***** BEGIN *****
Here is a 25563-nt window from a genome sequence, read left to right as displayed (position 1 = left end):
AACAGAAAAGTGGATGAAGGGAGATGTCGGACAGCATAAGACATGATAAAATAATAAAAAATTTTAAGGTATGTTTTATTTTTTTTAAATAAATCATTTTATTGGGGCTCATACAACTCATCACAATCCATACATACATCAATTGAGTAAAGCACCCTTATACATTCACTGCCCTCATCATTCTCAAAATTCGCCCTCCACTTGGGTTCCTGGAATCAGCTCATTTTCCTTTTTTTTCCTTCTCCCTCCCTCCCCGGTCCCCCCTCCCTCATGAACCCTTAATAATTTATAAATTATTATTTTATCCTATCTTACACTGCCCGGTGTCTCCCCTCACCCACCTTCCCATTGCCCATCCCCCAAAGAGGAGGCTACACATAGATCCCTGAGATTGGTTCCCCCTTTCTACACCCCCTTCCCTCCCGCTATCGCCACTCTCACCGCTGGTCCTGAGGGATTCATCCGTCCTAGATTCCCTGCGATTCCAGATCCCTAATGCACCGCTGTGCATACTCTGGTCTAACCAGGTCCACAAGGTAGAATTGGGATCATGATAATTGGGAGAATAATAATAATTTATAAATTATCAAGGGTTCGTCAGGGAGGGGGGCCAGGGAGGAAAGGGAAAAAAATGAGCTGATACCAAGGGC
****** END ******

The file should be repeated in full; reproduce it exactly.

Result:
Here is a 25563-nt window from a genome sequence, read left to right as displayed (position 1 = left end):
AACAGAAAAGTGGATGAAGGGAGATGTCGGACAGCATAAGACATGATAAAATAATAAAAAATTTTAAGGTATGTTTTATTTTTTTTAAATAAATCATTTTATTGGGGCTCATACAACTCATCACAATCCATACATACATCAATTGAGTAAAGCACCCTTATACATTCACTGCCCTCATCATTCTCAAAATTCGCCCTCCACTTGGGTTCCTGGAATCAGCTCATTTTCCTTTTTTTTCCTTCTCCCTCCCTCCCCGGTCCCCCCTCCCTCATGAACCCTTAATAATTTATAAATTATTATTTTATCCTATCTTACACTGCCCGGTGTCTCCCCTCACCCACCTTCCCATTGCCCATCCCCCAAAGAGGAGGCTACACATAGATCCCTGAGATTGGTTCCCCCTTTCTACACCCCCTTCCCTCCCGCTATCGCCACTCTCACCGCTGGTCCTGAGGGATTCATCCGTCCTAGATTCCCTGCGATTCCAGATCCCTAATGCACCGCTGTGCATACTCTGGTCTAACCAGGTCCACAAGGTAGAATTGGGATCATGATAATTGGGAGAATAATAATAATTTATAAATTATCAAGGGTTCGTCAGGGAGGGGGGCCAGGGAGGAAAGGGAAAAAAATGAGCTGATACCAAGGGC